Anti-nausea Medication Zofran Dangerous During First Trimester of Pregnancy

Zofran (ondansetron hydrochloride), manufactured by GlaxoSmithKline (GSK), is approved for use alone, or in combination with other medications, for the prevention of nausea and vomiting associated with chemotherapy and radiation therapy, and is used to prevent these symptoms following surgery.

Though not approved for use during pregnancy, Zofran is often prescribed for the nausea and vomiting that up to 80 percent of women experience in pregnancy. About 15 percent of pregnant women need antiemetic medication, Medscape Multispecialty reports. Nausea and vomiting peak during the first trimester and this is when there is the greatest danger of teratogenic effects of medications (harmful effects on the development of the fetus). Data on the effects of ondansetron on the developing fetus are limited and conflicting but there are findings that suggest the need for caution in prescribing Zofran.

In 2004, research from Canada and Australia compared rates of miscarriage, stillbirth, and major birth defects among pregnant women taking ondansetron, other antiemetics, or no antiemetics (176 women in each group). All women who received ondansetron were in the first trimester. The researchers saw no significant differences among the groups for adverse pregnancy outcomes; however, this industry-sponsored study was powered to detect only a 3.5-fold or greater increased risk in major birth defects. A larger, case/control study associated ondansetron with a significantly increased risk for cleft palate. The odds of cleft palate were 2.4 times higher with exposure to ondansetron during the first trimester. Australian researchers compared 251 pregnant women exposed to ondansetron from 2002 to 2005 with 96,717 women who were not exposed found a 20 percent increased risk for a major birth defect among infants exposed to ondansetron during the first trimester was reported.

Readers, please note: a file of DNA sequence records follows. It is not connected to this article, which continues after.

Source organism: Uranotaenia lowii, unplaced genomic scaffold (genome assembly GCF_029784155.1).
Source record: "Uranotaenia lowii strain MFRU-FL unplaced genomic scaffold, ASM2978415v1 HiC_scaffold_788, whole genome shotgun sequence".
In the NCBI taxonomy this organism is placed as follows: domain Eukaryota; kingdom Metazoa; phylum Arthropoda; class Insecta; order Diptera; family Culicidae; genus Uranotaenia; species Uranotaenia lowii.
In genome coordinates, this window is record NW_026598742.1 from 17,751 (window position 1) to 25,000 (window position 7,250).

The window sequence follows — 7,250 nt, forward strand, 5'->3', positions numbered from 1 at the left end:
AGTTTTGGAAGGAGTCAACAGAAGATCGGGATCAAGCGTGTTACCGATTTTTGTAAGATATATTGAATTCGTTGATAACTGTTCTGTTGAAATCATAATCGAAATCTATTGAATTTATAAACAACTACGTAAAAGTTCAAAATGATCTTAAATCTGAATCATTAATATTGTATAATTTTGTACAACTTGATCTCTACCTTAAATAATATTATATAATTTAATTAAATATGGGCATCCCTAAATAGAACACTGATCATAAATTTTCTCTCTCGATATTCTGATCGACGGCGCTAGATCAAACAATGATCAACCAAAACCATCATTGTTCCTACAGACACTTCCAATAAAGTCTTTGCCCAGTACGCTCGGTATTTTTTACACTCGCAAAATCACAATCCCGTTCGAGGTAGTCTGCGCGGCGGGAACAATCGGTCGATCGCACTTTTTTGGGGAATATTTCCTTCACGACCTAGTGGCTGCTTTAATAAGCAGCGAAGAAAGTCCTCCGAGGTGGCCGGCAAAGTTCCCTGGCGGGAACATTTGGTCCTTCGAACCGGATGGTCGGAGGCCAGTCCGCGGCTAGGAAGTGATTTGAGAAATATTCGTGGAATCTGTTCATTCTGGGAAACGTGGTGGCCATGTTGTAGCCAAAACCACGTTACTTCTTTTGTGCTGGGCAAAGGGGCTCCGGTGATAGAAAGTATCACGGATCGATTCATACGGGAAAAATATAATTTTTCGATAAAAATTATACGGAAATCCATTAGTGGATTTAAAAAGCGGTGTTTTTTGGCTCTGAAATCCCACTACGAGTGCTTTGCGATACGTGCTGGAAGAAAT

A Danish study, using the Medical Birth Registry and National Patient Register, evaluated the teratogenic effects of ondansetron exposure during the first trimester using 1997-2010 data. Of 897,018 births, prescription records suggested that 1248 women were exposed to ondansetron. The odds of fetal heart malformation were two times higher in infants of women exposed to ondansetron compared with women not exposed to the drug.

Swedish researchers looking at data from the Swedish Medical Birth Register and Swedish Register of Prescribed Drugs found 1349 women exposed to ondansetron in early pregnancy from1998 and 2012. While ondansetron exposure was not associated with an increased risk for severe birth defects, the odds of general heart defects were 1.6 times higher, and the odds of heart septum defects were 2.1 times higher.

Under current guidelines in the U.S. and Canada, Zofran is not recommended as the first-line option for treating nausea and vomiting in pregnancy, Medscape Multispecialty reports. Lifestyle and dietary modifications should be the first steps. If medication is required, doxylamine/pyridoxine (Diclegis) is FDA-approved for the treating nausea and vomiting in pregnancy. Given the current evidence, ondansetron should be avoided in the first trimester of pregnancy unless other treatments are ineffective.

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